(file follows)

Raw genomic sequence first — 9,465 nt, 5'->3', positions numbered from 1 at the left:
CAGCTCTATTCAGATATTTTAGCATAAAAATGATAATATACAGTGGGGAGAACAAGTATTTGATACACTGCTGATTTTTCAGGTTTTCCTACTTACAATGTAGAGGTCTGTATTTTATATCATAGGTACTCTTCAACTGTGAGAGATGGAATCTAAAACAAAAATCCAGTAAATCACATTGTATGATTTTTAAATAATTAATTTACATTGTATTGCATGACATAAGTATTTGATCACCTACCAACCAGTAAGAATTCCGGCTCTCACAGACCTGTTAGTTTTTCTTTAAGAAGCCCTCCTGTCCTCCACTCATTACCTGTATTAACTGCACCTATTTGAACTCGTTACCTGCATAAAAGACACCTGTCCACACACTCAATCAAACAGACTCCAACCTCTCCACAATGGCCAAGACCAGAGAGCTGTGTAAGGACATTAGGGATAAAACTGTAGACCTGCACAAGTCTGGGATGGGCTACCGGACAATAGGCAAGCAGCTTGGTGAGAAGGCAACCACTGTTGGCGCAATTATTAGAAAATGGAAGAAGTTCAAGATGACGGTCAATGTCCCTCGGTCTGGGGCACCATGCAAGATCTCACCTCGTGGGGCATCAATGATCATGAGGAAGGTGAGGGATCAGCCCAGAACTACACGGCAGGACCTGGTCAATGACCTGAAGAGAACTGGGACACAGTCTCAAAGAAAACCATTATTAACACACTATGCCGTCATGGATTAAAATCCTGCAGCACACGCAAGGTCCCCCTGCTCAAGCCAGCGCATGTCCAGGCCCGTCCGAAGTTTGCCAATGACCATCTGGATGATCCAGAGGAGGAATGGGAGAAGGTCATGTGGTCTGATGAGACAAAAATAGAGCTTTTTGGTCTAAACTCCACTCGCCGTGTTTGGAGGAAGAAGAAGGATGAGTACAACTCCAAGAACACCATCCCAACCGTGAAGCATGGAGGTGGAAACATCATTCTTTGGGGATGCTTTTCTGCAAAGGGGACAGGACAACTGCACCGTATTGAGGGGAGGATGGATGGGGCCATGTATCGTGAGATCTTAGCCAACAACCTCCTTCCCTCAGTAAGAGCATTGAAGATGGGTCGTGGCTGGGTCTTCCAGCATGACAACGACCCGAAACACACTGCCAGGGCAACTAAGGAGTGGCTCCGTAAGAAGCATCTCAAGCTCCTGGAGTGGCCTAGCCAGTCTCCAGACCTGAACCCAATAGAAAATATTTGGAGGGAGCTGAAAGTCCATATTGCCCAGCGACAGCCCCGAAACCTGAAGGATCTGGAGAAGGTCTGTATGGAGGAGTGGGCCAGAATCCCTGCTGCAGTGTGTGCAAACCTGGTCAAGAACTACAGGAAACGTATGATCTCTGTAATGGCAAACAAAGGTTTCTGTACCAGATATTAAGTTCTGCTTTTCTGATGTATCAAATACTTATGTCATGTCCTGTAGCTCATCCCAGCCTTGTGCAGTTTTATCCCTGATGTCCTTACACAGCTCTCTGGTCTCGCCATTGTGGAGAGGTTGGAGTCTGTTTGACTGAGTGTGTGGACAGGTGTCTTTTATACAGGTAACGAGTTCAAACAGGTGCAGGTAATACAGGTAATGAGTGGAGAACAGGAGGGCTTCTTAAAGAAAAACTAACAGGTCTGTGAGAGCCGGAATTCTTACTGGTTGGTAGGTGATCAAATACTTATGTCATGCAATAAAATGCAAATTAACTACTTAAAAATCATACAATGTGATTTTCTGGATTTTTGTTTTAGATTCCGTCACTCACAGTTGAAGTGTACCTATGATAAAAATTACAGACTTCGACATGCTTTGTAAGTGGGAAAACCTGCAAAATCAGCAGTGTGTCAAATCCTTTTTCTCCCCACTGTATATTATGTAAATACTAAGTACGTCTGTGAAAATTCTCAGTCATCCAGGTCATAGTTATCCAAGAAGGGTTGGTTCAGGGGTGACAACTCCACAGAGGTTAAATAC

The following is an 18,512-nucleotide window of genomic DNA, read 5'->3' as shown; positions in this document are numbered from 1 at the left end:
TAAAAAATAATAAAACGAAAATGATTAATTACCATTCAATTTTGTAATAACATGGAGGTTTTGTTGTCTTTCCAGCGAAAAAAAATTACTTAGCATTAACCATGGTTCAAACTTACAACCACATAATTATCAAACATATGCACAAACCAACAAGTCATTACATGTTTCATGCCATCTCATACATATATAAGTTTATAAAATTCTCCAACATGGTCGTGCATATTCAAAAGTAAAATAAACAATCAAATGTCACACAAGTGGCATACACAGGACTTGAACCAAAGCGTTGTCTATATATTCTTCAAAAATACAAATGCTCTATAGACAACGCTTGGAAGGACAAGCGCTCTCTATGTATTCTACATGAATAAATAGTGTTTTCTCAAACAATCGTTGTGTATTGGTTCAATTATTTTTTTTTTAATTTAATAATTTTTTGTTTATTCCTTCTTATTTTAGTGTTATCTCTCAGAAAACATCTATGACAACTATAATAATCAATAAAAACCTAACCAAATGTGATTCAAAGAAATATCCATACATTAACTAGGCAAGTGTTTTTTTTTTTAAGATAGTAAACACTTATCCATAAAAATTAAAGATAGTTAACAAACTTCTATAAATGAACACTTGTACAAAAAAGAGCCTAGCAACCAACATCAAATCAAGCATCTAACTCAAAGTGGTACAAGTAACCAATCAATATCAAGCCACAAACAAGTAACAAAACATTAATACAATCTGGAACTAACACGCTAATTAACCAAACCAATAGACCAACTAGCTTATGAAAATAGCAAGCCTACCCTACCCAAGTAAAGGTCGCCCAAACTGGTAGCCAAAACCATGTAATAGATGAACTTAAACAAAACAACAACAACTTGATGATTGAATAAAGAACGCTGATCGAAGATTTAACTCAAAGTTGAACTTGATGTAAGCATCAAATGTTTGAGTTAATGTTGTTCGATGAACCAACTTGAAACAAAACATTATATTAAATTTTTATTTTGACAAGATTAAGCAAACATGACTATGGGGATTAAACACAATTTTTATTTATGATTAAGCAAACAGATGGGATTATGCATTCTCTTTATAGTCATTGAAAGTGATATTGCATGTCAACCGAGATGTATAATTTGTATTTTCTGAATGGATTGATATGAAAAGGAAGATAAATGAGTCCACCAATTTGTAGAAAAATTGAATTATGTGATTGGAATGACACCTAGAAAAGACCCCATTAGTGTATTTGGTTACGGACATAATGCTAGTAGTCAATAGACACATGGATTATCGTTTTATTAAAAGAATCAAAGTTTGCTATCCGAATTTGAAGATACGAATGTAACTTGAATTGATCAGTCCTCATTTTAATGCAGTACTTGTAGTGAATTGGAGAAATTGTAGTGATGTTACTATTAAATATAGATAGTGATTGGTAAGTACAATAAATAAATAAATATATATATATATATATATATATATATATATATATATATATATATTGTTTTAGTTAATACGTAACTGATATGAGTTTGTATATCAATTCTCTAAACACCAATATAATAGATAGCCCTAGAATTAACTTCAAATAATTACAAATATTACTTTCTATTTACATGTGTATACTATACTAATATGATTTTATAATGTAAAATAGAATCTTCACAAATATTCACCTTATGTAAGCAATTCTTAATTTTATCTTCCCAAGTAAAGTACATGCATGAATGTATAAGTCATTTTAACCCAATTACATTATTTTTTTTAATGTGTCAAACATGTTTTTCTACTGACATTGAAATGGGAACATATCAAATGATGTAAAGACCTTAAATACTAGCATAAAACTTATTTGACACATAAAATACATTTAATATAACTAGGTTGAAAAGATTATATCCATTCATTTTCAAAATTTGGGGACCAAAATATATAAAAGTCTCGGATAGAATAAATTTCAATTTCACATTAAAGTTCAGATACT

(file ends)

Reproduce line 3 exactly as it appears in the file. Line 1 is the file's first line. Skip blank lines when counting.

The following is an 18,512-nucleotide window of genomic DNA, read 5'->3' as shown; positions in this document are numbered from 1 at the left end: